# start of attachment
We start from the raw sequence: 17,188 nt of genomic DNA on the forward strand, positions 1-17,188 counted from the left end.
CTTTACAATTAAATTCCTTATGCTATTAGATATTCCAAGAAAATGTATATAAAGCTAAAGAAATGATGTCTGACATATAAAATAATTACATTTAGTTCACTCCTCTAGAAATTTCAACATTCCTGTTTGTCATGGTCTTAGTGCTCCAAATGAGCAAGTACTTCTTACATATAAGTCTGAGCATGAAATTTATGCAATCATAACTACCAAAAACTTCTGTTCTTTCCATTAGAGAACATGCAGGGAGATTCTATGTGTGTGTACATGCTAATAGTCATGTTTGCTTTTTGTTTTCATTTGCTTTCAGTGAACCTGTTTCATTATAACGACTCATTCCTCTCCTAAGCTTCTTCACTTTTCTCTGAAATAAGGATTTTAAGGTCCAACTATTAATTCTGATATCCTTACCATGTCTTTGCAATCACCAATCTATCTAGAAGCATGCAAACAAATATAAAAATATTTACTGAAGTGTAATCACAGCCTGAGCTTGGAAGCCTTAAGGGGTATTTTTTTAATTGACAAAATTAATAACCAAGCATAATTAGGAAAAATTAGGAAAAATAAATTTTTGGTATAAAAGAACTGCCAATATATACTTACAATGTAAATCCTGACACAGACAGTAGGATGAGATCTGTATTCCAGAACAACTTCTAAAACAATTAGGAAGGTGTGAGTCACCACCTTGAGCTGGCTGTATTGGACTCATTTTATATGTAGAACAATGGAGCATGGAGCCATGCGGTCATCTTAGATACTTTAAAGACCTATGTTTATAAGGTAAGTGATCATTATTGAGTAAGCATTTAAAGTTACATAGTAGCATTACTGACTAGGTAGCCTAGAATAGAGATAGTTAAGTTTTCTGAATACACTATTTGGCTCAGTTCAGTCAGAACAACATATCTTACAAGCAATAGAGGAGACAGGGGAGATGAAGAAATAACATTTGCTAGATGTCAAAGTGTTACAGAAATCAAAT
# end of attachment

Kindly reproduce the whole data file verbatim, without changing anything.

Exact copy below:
We start from the raw sequence: 17,188 nt of genomic DNA on the forward strand, positions 1-17,188 counted from the left end.
CTTTACAATTAAATTCCTTATGCTATTAGATATTCCAAGAAAATGTATATAAAGCTAAAGAAATGATGTCTGACATATAAAATAATTACATTTAGTTCACTCCTCTAGAAATTTCAACATTCCTGTTTGTCATGGTCTTAGTGCTCCAAATGAGCAAGTACTTCTTACATATAAGTCTGAGCATGAAATTTATGCAATCATAACTACCAAAAACTTCTGTTCTTTCCATTAGAGAACATGCAGGGAGATTCTATGTGTGTGTACATGCTAATAGTCATGTTTGCTTTTTGTTTTCATTTGCTTTCAGTGAACCTGTTTCATTATAACGACTCATTCCTCTCCTAAGCTTCTTCACTTTTCTCTGAAATAAGGATTTTAAGGTCCAACTATTAATTCTGATATCCTTACCATGTCTTTGCAATCACCAATCTATCTAGAAGCATGCAAACAAATATAAAAATATTTACTGAAGTGTAATCACAGCCTGAGCTTGGAAGCCTTAAGGGGTATTTTTTTAATTGACAAAATTAATAACCAAGCATAATTAGGAAAAATTAGGAAAAATAAATTTTTGGTATAAAAGAACTGCCAATATATACTTACAATGTAAATCCTGACACAGACAGTAGGATGAGATCTGTATTCCAGAACAACTTCTAAAACAATTAGGAAGGTGTGAGTCACCACCTTGAGCTGGCTGTATTGGACTCATTTTATATGTAGAACAATGGAGCATGGAGCCATGCGGTCATCTTAGATACTTTAAAGACCTATGTTTATAAGGTAAGTGATCATTATTGAGTAAGCATTTAAAGTTACATAGTAGCATTACTGACTAGGTAGCCTAGAATAGAGATAGTTAAGTTTTCTGAATACACTATTTGGCTCAGTTCAGTCAGAACAACATATCTTACAAGCAATAGAGGAGACAGGGGAGATGAAGAAATAACATTTGCTAGATGTCAAAGTGTTACAGAAATCAAAT